Some of the best - if unintentional - comic scenes in any new film out there right now come from an unlikely source, a documentary about the Dalai Lama. Strictly speaking, Dalai Lama Renaissance, as itâ€™s called, is not about the exiled spiritual leader of Tibetan Buddhism, but he is certainly the key figure. The documentary deals with a week-long brainstorming session of self-styled global thinkers who had no doubt they could put their heads together, collectively come up with a means to â€œtransform the worldâ€™â€™ and present it to the Dalai Lama.
It is just possible that the Dalai Lama is already aware of at least one such means of transforming the world, but they were intent upon giving him their own ideas anyway. About 40 of them made a pilgrimage, with the Dalai Lamaâ€™s blessing, to his compound in northern India to formulate â€œa solution to some of the worldâ€™s problemsâ€™â€™ and identify â€œthe transitions we must make if weâ€™re going to survive.â€™â€™ Lots of luck.
Sometimes exhibiting more ego than brains, however, these great thinkers could not even agree on a format for their discussions, or â€œsyntheses,â€™â€™ as they preferred to call them, let alone solutions. Variously bickering, interrupting, show-boating or simply lost in wishful thinking, the participants on one occasion even completely misinterpreted what the Dalai Lama had just told them. The Dalai Lama appeared to be the only sane person in the room.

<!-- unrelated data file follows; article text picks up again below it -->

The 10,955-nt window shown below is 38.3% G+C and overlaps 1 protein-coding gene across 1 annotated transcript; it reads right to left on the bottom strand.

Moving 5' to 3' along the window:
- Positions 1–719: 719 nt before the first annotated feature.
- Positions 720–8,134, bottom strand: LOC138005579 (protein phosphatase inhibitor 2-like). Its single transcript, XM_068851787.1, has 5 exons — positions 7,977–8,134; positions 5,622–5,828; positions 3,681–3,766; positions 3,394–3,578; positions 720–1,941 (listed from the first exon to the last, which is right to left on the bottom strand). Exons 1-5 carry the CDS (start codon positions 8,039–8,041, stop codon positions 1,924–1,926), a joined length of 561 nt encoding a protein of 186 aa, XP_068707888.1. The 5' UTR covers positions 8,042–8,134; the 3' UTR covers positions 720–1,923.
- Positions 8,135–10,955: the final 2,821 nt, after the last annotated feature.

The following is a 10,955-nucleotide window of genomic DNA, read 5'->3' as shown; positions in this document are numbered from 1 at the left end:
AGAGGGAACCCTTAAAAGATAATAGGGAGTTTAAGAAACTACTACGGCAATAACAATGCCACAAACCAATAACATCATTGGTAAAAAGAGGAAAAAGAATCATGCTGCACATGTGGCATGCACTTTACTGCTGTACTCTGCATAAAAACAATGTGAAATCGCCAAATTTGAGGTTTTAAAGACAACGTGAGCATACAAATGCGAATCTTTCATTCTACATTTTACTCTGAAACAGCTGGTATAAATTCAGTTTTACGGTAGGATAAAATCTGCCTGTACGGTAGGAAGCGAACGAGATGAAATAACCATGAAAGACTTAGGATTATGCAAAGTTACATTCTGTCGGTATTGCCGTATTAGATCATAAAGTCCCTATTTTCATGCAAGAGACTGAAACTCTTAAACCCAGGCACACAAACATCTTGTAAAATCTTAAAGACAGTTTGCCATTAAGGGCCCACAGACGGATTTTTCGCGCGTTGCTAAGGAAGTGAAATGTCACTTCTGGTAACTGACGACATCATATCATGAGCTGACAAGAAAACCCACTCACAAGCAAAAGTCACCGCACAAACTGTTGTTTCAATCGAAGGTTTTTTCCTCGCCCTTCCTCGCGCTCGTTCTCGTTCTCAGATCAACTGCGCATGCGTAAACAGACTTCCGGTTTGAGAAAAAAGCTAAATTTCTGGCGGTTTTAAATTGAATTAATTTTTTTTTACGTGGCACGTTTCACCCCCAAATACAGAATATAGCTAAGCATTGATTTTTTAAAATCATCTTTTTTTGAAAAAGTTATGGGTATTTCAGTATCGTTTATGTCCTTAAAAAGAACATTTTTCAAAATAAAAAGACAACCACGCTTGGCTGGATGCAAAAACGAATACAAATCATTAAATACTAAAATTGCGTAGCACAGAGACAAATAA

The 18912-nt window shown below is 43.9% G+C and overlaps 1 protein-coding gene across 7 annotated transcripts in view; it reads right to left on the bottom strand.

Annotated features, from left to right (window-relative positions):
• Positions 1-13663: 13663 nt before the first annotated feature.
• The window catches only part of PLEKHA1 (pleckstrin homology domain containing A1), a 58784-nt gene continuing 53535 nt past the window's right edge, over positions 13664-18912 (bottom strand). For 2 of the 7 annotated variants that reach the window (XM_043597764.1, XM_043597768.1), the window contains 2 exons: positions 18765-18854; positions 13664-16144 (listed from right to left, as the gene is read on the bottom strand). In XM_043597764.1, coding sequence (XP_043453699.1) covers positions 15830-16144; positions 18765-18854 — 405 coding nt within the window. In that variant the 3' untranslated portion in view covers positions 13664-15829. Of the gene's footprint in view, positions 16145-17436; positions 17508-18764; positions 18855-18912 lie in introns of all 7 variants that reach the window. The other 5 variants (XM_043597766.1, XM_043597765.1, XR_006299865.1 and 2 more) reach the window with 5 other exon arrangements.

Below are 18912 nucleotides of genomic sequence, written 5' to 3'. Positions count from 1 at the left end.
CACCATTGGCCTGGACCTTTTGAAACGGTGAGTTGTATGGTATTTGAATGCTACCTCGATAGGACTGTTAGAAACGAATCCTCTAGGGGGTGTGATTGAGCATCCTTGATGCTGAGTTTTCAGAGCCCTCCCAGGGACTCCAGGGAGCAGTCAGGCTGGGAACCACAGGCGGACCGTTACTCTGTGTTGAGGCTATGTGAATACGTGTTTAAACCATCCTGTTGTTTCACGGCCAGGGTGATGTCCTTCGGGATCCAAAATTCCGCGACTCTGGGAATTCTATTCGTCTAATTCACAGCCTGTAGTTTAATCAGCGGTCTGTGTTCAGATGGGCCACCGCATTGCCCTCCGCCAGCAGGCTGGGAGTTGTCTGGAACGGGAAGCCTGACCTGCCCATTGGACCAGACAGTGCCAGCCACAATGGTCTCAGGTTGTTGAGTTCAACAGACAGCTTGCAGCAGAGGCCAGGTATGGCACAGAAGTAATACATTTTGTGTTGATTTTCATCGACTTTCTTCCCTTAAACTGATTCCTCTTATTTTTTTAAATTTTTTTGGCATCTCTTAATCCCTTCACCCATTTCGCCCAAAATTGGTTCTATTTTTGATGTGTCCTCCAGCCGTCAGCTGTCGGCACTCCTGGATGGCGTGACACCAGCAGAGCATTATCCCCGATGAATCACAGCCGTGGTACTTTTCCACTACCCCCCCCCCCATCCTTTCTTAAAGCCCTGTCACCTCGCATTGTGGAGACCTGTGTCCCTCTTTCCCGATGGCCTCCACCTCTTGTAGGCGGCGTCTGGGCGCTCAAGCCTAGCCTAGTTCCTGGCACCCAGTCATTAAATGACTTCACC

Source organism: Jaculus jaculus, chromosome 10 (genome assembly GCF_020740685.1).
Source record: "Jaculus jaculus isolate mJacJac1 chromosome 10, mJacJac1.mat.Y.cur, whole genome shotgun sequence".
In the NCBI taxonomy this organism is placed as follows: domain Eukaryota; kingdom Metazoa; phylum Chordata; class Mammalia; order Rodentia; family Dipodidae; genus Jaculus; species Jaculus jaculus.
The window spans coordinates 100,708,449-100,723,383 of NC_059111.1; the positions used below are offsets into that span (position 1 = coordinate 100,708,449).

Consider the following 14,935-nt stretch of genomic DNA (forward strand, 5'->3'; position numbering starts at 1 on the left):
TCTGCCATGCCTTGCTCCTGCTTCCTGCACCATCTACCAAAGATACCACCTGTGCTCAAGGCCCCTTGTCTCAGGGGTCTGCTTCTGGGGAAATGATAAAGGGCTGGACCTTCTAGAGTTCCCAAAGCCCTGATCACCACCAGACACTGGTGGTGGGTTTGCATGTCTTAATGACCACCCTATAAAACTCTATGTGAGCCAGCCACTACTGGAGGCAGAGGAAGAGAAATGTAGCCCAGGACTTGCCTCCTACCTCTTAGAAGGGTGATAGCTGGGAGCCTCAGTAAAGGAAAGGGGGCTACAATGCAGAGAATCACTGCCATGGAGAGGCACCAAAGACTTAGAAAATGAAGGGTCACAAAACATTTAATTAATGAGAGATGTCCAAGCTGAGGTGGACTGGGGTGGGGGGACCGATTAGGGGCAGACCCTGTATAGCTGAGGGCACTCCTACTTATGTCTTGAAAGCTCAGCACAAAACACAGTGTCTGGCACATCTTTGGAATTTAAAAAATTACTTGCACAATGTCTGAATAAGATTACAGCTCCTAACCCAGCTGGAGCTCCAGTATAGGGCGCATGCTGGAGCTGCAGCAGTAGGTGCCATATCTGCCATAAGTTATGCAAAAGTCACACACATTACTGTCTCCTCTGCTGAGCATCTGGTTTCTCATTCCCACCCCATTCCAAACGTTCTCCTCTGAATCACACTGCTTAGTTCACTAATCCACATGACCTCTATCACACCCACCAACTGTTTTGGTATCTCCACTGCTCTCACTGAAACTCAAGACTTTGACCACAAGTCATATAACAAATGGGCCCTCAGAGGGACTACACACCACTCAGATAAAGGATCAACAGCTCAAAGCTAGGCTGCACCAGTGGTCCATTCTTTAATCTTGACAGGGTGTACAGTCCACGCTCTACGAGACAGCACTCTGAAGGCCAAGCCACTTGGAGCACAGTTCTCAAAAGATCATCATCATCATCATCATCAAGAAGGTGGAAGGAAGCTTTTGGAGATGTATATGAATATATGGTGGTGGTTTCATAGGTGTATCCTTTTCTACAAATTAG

â€œSometimes brilliant minds are like thin-shelled eggs,â€™â€™ one observer put it. â€œThey can crack easily.â€™â€™ A participant in one pointed discussion, apparently mindful of the auspices, declared, â€œIâ€™d like to feel a little compassion here.â€™â€™
It was left for the Dalai Lama himself to bring the foundering gathering into focus, and at this point the documentary, from filmmaker Khashyar Darvich, shifts gears and becomes an extraordinary portrait of His Holiness at work. The Dalai Lamaâ€™s compassion extends to all, including self-deluded intellectuals.
Participants in the group included, by my count, at least two quantum physicists, writers, a psychiatrist, religious scholars and so forth, but for all their exalted status they could be reduced to wannabe Dalai Lama groupies, and no wonder. The Dalai Lama, from the moment he hops out of the back seat of a workaday car, is buoyant, cheerful and very canny.
When one participant asked if he would support an economic boycott of China, the Dalai Lama gave a thorough answer that included the statement that humanity was the â€œNo. 1â€™â€™ consideration and â€œharming Chinaâ€™s economy would do no good.â€™â€™ Nonetheless, most members of the group didnâ€™t seem to understand that he was saying â€œno.â€™â€™ One woman displayed her Chinese-made shoes and volunteered to stop buying them. The documentary actually had to spell out in the final credits that â€œthe Dalai Lama does not support an economic boycott of China.â€™â€™ Another participant wanted him to assume the mantle of â€œleadershipâ€™â€™ of a world movement, which he also refused, saying he wished to remain a simple Buddhist monk.
Dalai Lama Renaissance will be shown at the Roxie, at 16th and Valencia in the Mission District, beginning Friday, May 23. It is narrated by actor Harrison Ford, whose ex-wife was prominent in American Buddhist circles. Fordâ€™s participation was a giveaway that the film would go beyond the initial dysfunction of the group, however comic.
What makes them so comic is how seriously they take themselves. The Dalai Lama, who must teach by example, is the one with the sense of humor.